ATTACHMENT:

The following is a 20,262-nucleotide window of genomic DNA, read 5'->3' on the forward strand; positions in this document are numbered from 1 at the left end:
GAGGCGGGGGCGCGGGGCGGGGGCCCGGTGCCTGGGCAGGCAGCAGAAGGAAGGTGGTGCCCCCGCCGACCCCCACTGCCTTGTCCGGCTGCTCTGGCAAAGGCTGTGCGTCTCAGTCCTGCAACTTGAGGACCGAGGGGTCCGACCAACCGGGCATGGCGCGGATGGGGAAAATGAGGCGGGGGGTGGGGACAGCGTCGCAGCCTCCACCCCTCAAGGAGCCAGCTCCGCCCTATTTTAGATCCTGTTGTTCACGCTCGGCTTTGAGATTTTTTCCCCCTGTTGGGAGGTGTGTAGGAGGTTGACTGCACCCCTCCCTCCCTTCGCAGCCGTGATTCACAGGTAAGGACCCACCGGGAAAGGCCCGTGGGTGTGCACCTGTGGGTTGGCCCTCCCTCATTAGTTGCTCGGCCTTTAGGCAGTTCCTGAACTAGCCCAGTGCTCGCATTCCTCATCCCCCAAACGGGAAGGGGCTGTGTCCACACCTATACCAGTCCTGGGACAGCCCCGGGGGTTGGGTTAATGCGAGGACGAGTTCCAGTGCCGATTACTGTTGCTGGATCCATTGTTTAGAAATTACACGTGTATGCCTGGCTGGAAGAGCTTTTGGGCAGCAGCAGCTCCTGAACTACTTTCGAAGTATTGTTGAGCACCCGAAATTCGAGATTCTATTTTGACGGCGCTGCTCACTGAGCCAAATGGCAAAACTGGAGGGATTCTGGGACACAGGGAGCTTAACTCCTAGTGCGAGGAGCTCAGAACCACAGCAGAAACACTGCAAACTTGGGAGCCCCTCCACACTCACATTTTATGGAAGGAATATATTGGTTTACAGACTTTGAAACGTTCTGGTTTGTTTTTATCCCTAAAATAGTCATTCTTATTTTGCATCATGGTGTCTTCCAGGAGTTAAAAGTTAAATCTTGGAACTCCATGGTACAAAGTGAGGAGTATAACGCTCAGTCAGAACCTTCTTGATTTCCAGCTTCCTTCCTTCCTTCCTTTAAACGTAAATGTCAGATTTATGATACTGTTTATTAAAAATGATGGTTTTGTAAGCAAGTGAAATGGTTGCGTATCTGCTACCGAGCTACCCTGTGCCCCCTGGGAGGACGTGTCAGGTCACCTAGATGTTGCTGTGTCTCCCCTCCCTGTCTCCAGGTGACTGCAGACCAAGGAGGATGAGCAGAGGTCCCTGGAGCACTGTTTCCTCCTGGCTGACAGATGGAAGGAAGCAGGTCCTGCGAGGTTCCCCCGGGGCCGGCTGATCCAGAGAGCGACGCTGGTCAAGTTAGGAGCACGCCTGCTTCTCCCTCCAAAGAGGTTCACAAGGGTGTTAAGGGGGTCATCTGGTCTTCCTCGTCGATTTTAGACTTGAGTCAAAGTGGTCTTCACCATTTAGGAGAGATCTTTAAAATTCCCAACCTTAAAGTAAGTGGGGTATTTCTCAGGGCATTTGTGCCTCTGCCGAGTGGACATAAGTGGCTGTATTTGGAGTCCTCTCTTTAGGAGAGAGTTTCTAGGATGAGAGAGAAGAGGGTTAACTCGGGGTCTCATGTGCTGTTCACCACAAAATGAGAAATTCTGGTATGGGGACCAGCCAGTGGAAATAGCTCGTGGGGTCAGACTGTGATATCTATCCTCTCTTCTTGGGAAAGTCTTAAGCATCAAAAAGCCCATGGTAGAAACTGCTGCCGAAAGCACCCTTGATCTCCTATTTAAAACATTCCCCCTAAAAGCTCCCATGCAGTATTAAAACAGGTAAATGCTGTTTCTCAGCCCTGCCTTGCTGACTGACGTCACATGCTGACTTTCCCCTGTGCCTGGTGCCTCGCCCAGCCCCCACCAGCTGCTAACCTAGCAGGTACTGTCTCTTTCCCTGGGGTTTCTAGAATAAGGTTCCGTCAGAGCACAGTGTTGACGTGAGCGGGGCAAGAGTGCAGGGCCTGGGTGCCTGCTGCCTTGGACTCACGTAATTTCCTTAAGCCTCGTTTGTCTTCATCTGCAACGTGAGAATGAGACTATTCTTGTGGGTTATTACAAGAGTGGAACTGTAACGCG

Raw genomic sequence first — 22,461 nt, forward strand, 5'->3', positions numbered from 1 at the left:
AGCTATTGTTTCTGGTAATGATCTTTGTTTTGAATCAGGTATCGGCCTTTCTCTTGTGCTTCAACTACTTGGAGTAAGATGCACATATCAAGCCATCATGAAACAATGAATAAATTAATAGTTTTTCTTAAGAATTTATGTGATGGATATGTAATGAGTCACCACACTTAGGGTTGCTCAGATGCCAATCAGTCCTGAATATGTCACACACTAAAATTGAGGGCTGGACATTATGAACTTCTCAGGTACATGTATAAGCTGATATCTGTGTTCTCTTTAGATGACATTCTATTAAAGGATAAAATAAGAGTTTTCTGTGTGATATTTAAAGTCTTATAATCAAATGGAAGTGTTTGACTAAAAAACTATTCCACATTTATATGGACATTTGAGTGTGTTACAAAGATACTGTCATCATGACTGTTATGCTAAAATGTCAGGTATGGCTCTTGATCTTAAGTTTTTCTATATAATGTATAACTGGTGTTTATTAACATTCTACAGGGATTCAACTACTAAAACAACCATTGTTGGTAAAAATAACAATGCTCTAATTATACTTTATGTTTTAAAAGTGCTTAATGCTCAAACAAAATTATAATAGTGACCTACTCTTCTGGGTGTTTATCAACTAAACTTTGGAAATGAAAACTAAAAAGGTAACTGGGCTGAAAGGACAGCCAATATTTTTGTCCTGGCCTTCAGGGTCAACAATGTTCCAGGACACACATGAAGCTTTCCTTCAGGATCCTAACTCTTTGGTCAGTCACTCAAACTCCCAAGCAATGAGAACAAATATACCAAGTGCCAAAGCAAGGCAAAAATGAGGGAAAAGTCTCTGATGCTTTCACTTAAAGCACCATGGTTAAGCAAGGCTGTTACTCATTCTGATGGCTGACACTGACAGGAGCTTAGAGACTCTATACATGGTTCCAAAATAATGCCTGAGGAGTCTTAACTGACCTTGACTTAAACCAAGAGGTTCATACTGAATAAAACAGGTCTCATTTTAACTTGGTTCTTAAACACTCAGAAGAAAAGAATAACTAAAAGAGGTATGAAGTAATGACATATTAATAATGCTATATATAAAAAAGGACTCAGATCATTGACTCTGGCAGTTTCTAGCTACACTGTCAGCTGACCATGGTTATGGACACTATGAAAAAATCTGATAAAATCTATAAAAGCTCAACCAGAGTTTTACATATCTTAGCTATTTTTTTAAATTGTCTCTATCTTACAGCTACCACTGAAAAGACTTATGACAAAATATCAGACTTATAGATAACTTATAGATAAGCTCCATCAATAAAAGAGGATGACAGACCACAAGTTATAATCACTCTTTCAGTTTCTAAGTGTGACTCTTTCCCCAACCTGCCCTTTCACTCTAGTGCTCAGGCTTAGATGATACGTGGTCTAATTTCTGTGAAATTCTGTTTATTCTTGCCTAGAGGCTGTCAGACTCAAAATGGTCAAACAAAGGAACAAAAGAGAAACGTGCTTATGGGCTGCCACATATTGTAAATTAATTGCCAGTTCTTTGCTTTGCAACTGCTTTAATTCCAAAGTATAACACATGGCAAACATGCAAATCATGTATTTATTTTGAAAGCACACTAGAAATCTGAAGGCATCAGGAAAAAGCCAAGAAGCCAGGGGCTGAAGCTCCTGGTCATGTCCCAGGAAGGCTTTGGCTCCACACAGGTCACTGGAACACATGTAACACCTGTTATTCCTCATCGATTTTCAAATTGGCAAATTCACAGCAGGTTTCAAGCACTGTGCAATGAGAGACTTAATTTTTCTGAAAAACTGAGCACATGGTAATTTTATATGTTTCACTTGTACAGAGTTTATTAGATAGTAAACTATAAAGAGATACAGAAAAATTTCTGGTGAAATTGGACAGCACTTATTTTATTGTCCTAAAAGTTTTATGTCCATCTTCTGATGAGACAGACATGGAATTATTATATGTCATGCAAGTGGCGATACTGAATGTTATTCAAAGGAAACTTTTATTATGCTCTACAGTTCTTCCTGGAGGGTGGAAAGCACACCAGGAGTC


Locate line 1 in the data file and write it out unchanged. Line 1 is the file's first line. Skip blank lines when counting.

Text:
The following is a 20,262-nucleotide window of genomic DNA, read 5'->3' on the forward strand; positions in this document are numbered from 1 at the left end: